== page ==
We developed a novel web-based DA, uniquely designed to allow patients with prostate cancer to evaluate different treatment modalities, outcomes and side effects based on their personal preferences and pre-treatment health state. While other DAs exist, there are few and they do not relate risk of toxicities to the specific patient. The IPDAS criteria for a quality DA recommends methods for “clarifying and expressing patients’ values” [6], which this DA specifically focuses on. As every patient has a different pre-treatment health state, discussion of toxicities in the context of the risk to that specific patient is imperative. For example, if patient A already has erectile dysfunction, they likely will not be concerned about further risk of ED and thus not attribute much value to this uncertainty, whereas patient B may have perfect erectile function and place more value on preservation of sexual function compared to even treatment success.

This DA provides a missing piece to the good decision model. In the world of decision analysis, experts classically describe the quality of one’s decision based upon balance of the three-legged stool, representing three pillars of information the decision maker needs for a quality decision; information, alternatives and personal preferences [14]. Physicians are well versed at providing patients with information about their diagnosis, alternative treatment options, probability of a certain outcome (for example cancer cure) and side effect profiles. These skills are entrenched in the training of physicians practicing evidence-based medicine, providing data behind each decision and recommendation. It is the third pillar, patient preferences, which physicians struggle with most because the physician has a hard time providing personalized probabilities and of course, physicians cannot provide patients with information about their personal preferences. In order to elicit patient preferences, physicians must change their mindset to “diagnosing [patient] preferences” [4] in order to strengthen the third pillar. They must enable patients to participate in their own decision making by helping them define these preferences, thus balancing the three pillars of decision analysis, with the result being a quality decision.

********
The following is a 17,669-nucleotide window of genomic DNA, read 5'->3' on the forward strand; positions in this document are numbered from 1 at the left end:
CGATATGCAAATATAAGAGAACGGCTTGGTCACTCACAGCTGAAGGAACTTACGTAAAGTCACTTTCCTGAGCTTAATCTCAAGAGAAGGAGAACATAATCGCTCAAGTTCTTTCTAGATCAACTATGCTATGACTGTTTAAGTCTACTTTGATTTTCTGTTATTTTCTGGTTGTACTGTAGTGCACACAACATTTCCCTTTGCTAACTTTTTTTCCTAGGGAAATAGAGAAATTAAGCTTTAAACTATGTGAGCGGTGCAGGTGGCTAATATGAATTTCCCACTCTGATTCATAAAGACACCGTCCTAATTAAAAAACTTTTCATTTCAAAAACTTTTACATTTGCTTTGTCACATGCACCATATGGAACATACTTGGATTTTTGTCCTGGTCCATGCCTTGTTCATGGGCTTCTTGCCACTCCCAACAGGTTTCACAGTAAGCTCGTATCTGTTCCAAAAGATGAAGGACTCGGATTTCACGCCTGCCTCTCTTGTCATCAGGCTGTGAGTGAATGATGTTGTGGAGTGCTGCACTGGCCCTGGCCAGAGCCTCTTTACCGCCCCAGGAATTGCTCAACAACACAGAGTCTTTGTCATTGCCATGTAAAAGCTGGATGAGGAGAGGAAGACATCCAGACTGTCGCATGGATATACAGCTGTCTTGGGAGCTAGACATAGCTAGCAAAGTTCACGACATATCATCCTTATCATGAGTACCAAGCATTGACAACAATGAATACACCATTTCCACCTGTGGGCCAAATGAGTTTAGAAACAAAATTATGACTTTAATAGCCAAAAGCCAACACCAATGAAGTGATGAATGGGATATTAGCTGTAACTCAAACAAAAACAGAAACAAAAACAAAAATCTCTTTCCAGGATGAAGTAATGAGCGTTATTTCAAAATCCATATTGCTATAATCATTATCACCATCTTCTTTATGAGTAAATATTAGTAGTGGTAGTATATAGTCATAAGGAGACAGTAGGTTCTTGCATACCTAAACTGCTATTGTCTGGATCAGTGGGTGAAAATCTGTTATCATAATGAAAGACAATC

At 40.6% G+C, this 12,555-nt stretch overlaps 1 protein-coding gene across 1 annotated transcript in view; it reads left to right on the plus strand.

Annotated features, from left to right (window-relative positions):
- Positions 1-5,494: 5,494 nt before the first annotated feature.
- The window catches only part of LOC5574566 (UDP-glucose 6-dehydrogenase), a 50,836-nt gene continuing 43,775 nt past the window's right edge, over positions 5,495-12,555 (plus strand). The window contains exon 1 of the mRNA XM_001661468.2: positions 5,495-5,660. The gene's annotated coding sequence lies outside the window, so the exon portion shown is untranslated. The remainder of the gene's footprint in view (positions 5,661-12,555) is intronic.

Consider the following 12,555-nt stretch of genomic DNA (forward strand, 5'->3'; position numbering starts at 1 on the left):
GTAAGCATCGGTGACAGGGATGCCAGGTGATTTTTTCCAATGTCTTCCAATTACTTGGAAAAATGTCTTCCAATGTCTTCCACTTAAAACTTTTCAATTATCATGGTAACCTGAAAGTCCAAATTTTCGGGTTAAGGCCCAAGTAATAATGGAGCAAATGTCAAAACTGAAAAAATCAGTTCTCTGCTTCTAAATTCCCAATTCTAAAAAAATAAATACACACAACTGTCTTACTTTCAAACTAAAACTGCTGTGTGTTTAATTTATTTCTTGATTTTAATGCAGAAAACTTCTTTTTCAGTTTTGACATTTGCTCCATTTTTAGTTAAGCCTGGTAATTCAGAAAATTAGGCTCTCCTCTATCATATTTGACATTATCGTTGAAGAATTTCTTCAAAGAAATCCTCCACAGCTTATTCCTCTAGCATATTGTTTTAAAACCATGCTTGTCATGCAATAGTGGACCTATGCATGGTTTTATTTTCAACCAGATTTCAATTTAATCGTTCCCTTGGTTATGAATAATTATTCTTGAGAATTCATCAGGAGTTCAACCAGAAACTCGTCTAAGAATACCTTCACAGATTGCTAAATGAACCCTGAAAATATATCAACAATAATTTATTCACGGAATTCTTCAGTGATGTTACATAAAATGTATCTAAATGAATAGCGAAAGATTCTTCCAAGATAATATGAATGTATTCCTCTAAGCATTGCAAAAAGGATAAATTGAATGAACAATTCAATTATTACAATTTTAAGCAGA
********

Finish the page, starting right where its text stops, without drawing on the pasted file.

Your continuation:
This DA will fill a gap, as most DAs for SDM in prostate cancer exist as booklets or online education sites [15], with general information about treatment options and side effects, focused on usability [16]. Even though physicians have been encouraged to participate in SDM and “patient-centered-care” since the 1980s [4], patients still report that physicians make treatment related decisions without involving them [17]. The American Urological Association, American Society for Radiation Oncology and Society for Urologic Oncology (AUA/ASTRO/SUO) recognize the importance of SDM, recommending clinicians utilize SDM for patients diagnosed with prostate cancer; however, these organizations provide no recommendations on how exactly to implement SDM [18]. Importantly, the Centers for Medicare & Medicaid Services (CMS) requires SDM in certain situations, for example patients undergoing low dose CT screening for lung cancer must undergo counseling and SDM, including the use of a decision aid [19]. The CMS Oncology Care Model also discusses SDM [20], and perhaps decision aids will permeate oncologic care reimbursement in the future. As DAs become more prevalent in oncologic care models, we need to ensure quality and that they are in accordance with the IPDAS [6].